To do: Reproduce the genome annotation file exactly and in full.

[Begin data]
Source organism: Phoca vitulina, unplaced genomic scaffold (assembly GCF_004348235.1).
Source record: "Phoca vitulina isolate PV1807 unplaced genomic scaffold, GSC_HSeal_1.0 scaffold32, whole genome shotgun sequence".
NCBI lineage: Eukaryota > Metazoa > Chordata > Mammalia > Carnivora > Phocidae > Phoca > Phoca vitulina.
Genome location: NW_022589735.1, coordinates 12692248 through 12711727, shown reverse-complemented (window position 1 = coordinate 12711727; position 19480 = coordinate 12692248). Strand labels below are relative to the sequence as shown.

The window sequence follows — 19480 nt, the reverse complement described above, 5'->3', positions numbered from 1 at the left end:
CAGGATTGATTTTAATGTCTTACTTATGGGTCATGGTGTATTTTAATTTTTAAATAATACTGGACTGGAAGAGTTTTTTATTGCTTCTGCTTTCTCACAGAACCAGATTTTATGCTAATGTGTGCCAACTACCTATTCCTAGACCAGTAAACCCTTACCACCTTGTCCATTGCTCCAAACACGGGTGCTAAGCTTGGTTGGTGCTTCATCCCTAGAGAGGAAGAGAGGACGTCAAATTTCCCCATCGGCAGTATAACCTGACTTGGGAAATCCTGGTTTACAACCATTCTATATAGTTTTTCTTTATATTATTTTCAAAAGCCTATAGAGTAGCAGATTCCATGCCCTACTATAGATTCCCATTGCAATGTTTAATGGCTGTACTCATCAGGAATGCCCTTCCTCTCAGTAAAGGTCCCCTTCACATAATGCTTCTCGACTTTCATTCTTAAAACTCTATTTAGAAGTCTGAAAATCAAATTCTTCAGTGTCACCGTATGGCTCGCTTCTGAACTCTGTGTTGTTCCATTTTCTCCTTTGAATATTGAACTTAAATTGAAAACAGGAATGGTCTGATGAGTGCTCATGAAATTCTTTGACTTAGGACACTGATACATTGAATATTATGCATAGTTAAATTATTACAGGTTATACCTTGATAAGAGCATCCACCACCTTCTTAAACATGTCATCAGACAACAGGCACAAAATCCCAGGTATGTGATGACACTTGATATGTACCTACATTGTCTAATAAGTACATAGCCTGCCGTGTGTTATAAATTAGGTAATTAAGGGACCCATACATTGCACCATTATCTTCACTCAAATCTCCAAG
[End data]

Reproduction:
Source organism: Phoca vitulina, unplaced genomic scaffold (assembly GCF_004348235.1).
Source record: "Phoca vitulina isolate PV1807 unplaced genomic scaffold, GSC_HSeal_1.0 scaffold32, whole genome shotgun sequence".
NCBI lineage: Eukaryota > Metazoa > Chordata > Mammalia > Carnivora > Phocidae > Phoca > Phoca vitulina.
Genome location: NW_022589735.1, coordinates 12692248 through 12711727, shown reverse-complemented (window position 1 = coordinate 12711727; position 19480 = coordinate 12692248). Strand labels below are relative to the sequence as shown.

The window sequence follows — 19480 nt, the reverse complement described above, 5'->3', positions numbered from 1 at the left end:
CAGGATTGATTTTAATGTCTTACTTATGGGTCATGGTGTATTTTAATTTTTAAATAATACTGGACTGGAAGAGTTTTTTATTGCTTCTGCTTTCTCACAGAACCAGATTTTATGCTAATGTGTGCCAACTACCTATTCCTAGACCAGTAAACCCTTACCACCTTGTCCATTGCTCCAAACACGGGTGCTAAGCTTGGTTGGTGCTTCATCCCTAGAGAGGAAGAGAGGACGTCAAATTTCCCCATCGGCAGTATAACCTGACTTGGGAAATCCTGGTTTACAACCATTCTATATAGTTTTTCTTTATATTATTTTCAAAAGCCTATAGAGTAGCAGATTCCATGCCCTACTATAGATTCCCATTGCAATGTTTAATGGCTGTACTCATCAGGAATGCCCTTCCTCTCAGTAAAGGTCCCCTTCACATAATGCTTCTCGACTTTCATTCTTAAAACTCTATTTAGAAGTCTGAAAATCAAATTCTTCAGTGTCACCGTATGGCTCGCTTCTGAACTCTGTGTTGTTCCATTTTCTCCTTTGAATATTGAACTTAAATTGAAAACAGGAATGGTCTGATGAGTGCTCATGAAATTCTTTGACTTAGGACACTGATACATTGAATATTATGCATAGTTAAATTATTACAGGTTATACCTTGATAAGAGCATCCACCACCTTCTTAAACATGTCATCAGACAACAGGCACAAAATCCCAGGTATGTGATGACACTTGATATGTACCTACATTGTCTAATAAGTACATAGCCTGCCGTGTGTTATAAATTAGGTAATTAAGGGACCCATACATTGCACCATTATCTTCACTCAAATCTCCAAG